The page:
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April 23, 2012


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Gary Patrick

Disappointed to hear you decided to skip this race. Bahrain surely isn't Disneyland, but there are things that the governments of ANY country that hosts an F1 race (including our own) do that could be considered objectionable. F1 being there or not did not materially alter the life of the average Bahraini. It was a non-political sporting event.


Kudos for boycotting the Bahrain F1 race, P-dog. I did likewise. A "non-political sporting event"...sure.


I applaud your decision not to watch on a personal level. I would hasten to ask what difference it made?

And I can no longer fully buy into the fact that a small minority of people who object to certain activities (racing) should hold the power of influencing those decisions. Whatever internal problems exist within that country can be solved without threatening a sporting event that economically benefits the entire country.

We are all glad that the race was not the focus of violence and blood shed.

Gary Patrick

For those that abstained and/or think the race shouldn't have been run, what is the line that is crossed in this situation that hasn't been crossed in China?

Leigh O'Gorman

Actually, the answer to that is very simple.

The organisers of the Bahrain GP deliberately politicised the race by claiming in print (both posters and in articles) that the race will be a key in unifying the country.

In fact, the advert for the Grand Prix was even called "UniF1ed: One Nation in Celebration" - an act that is in direct contravention of the FIA Statutes.
That the FIA failed to act upon this has rendered the trust shaken in a way not seen since the Mosley days.

The politicisation of the race, however, was key. Attempting to use the race to falsely unify the country was crass and poorly framed.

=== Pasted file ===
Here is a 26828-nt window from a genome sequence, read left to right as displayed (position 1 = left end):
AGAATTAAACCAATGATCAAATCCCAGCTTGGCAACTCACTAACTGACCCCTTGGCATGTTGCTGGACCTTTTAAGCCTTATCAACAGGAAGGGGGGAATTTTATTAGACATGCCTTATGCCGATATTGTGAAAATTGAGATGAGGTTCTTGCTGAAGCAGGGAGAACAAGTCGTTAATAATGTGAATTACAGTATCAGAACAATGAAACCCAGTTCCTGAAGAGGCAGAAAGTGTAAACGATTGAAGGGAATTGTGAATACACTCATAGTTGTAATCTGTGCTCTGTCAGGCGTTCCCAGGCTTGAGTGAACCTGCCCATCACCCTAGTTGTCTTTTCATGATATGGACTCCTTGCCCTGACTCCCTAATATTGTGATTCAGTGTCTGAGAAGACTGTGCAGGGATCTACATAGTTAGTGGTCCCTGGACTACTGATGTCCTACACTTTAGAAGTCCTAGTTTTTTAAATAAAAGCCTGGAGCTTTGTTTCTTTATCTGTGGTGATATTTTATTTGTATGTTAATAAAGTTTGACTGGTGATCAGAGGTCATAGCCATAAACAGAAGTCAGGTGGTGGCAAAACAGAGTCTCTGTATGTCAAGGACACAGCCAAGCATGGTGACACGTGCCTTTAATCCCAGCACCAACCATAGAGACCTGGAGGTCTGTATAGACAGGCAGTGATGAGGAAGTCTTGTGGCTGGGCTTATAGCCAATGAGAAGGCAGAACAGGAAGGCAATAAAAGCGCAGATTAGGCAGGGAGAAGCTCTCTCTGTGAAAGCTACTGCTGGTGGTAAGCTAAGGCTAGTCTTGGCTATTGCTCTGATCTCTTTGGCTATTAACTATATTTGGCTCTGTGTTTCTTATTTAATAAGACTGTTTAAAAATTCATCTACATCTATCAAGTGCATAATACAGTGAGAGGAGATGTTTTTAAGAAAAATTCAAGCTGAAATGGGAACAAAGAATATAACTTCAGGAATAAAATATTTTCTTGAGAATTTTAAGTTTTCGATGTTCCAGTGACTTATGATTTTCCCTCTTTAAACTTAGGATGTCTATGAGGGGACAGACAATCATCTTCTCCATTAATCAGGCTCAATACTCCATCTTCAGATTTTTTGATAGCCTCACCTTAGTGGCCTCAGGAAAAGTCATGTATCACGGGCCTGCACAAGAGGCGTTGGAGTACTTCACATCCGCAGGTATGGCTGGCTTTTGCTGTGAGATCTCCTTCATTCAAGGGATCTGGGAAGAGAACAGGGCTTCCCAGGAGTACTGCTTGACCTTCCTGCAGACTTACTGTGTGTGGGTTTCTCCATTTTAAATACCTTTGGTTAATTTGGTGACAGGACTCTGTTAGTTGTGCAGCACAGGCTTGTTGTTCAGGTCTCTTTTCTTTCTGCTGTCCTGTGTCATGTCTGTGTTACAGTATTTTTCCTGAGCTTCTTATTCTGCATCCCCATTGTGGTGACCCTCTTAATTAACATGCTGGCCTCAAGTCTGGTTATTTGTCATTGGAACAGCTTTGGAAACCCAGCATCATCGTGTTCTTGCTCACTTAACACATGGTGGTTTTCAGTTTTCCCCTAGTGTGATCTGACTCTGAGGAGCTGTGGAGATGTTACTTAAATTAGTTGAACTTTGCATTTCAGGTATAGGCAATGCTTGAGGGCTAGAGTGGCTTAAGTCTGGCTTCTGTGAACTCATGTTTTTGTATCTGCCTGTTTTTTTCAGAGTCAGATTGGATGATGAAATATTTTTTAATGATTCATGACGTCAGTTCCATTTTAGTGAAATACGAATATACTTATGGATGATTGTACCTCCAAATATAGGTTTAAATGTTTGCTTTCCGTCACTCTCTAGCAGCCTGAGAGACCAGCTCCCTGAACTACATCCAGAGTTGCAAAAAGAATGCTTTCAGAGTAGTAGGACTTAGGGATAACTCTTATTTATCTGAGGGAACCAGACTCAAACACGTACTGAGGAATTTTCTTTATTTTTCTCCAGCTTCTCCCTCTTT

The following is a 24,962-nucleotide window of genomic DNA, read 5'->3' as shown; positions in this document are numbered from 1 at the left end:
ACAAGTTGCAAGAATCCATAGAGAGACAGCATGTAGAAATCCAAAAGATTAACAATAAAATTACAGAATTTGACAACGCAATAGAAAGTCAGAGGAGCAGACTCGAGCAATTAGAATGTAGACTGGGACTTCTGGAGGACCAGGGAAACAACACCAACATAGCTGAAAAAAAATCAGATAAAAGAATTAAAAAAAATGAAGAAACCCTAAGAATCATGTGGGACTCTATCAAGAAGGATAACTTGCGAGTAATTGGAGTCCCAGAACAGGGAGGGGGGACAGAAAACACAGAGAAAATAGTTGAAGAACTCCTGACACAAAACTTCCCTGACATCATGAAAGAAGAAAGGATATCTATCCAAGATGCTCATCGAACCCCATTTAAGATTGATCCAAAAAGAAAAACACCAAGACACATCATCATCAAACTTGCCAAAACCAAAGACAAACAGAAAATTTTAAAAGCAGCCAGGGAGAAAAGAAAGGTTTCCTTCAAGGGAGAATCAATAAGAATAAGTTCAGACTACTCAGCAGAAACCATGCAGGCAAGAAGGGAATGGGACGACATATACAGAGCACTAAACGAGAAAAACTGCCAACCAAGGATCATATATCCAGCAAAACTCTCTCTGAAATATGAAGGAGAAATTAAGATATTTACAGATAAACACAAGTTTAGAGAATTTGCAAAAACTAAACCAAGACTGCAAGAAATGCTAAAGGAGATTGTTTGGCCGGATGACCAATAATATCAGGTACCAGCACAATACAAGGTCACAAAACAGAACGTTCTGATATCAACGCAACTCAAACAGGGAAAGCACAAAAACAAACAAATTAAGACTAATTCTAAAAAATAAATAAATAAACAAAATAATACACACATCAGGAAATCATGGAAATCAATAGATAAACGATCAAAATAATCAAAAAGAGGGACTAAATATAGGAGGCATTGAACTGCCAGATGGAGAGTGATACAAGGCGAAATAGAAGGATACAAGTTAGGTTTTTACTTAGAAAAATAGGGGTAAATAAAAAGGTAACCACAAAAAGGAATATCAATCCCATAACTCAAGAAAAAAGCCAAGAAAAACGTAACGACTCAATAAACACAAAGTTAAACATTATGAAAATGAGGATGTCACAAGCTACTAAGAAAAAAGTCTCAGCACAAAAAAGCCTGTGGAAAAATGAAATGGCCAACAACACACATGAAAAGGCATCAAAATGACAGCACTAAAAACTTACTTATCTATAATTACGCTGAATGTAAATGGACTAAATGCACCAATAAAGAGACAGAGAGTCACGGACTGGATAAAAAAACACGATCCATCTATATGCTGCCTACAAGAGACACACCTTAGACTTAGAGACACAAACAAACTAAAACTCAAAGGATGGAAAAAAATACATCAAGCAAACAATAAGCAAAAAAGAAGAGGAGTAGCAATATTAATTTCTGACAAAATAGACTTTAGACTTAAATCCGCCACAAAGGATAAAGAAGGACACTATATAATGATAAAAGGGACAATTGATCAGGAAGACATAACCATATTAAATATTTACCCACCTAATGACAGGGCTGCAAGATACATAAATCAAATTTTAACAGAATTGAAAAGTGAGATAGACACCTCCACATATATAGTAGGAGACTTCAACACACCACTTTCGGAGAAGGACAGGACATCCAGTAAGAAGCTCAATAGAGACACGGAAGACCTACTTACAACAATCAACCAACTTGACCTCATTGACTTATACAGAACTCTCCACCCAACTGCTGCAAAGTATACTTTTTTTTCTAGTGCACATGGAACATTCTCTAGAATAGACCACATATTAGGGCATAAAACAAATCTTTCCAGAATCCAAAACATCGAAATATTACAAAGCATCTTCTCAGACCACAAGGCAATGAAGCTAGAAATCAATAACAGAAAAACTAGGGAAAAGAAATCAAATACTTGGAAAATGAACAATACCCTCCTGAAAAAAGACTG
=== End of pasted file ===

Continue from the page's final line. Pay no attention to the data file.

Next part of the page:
On the other hand, China have never at any stage done this.
If China dropped the race tomorrow, it is doubtful the wider nation or even the wider city of Shanghai would notice.
China have never outwardly politicised this event. They simply don't need to.
It's China - Formula 1 races in China, because the Chinese let them.

For Bahrain, this is one of the country's main events and is key to their tourism campaign.
Beyond that, the island really doesn't have a huge amount going for it outside banking (Bahrain has little in the way of oil).
There's a celebratory golf tournament, international business conferences and a few other bits and bobs, but not much else.

The human rights argument in the case of the Bahrain GP simply didn't, doesn't and will never matter.
Why would it? By this time next week, many of us will have forgotten that Bahrain even exists - such is the way of modern life.

If we were to decide what events take place based on human rights rankings, then a number of entertainment calendars would be pretty bare.


The protesters you're supporting pretty much have "destory Western civilization" on their "To Do" list once in power. Ask Israel about Eygpt's Arab Spring or Iranians about running out the Shah in their "democracy" movement.

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